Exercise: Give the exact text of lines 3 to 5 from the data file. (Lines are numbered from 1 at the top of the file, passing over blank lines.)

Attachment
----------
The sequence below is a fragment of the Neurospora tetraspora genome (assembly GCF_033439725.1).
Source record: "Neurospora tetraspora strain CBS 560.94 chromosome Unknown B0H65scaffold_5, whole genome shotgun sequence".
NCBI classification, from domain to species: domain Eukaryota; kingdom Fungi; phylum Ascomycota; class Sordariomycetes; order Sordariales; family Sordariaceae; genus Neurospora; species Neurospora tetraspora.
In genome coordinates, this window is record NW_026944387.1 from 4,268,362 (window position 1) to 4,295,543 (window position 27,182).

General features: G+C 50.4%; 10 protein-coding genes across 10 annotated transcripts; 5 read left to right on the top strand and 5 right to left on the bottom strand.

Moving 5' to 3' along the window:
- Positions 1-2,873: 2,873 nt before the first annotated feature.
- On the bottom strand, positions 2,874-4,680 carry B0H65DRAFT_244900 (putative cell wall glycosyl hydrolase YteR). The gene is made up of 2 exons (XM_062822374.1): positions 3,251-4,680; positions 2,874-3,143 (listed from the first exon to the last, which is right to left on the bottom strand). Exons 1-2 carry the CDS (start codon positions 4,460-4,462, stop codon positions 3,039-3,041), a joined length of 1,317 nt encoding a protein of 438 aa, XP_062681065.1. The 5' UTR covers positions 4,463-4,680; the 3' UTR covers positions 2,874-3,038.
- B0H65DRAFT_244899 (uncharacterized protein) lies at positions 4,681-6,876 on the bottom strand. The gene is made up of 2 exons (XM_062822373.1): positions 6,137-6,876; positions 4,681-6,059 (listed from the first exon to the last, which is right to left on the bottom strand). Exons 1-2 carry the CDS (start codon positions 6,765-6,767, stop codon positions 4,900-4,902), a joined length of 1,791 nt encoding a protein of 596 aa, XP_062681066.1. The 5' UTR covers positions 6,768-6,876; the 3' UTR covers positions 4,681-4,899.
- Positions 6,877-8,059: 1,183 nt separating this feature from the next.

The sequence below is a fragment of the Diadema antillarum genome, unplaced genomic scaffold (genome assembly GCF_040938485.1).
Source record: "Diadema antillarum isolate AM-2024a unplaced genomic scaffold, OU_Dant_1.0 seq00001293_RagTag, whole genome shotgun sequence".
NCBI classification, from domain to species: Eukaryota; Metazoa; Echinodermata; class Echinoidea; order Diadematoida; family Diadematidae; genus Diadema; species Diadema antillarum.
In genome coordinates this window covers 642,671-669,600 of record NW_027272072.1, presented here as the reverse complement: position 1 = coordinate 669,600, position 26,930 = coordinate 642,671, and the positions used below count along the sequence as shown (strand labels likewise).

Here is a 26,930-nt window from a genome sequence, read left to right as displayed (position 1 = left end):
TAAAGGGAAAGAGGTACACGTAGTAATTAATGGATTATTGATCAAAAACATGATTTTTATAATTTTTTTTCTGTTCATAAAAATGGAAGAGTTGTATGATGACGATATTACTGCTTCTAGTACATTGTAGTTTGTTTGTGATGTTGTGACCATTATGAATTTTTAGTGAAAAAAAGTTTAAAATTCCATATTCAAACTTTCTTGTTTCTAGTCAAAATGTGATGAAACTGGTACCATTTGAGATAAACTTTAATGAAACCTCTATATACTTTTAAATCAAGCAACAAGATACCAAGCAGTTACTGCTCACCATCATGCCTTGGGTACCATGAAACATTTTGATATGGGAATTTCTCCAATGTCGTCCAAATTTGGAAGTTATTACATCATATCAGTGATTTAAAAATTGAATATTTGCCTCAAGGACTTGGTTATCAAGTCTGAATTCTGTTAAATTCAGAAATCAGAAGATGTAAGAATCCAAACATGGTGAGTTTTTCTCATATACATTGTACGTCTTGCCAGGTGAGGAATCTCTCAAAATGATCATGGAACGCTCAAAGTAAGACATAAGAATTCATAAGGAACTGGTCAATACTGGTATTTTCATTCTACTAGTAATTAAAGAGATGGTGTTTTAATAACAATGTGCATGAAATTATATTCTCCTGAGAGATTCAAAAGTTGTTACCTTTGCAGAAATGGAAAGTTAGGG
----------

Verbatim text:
NCBI classification, from domain to species: domain Eukaryota; kingdom Fungi; phylum Ascomycota; class Sordariomycetes; order Sordariales; family Sordariaceae; genus Neurospora; species Neurospora tetraspora.
In genome coordinates, this window is record NW_026944387.1 from 4,268,362 (window position 1) to 4,295,543 (window position 27,182).

General features: G+C 50.4%; 10 protein-coding genes across 10 annotated transcripts; 5 read left to right on the top strand and 5 right to left on the bottom strand.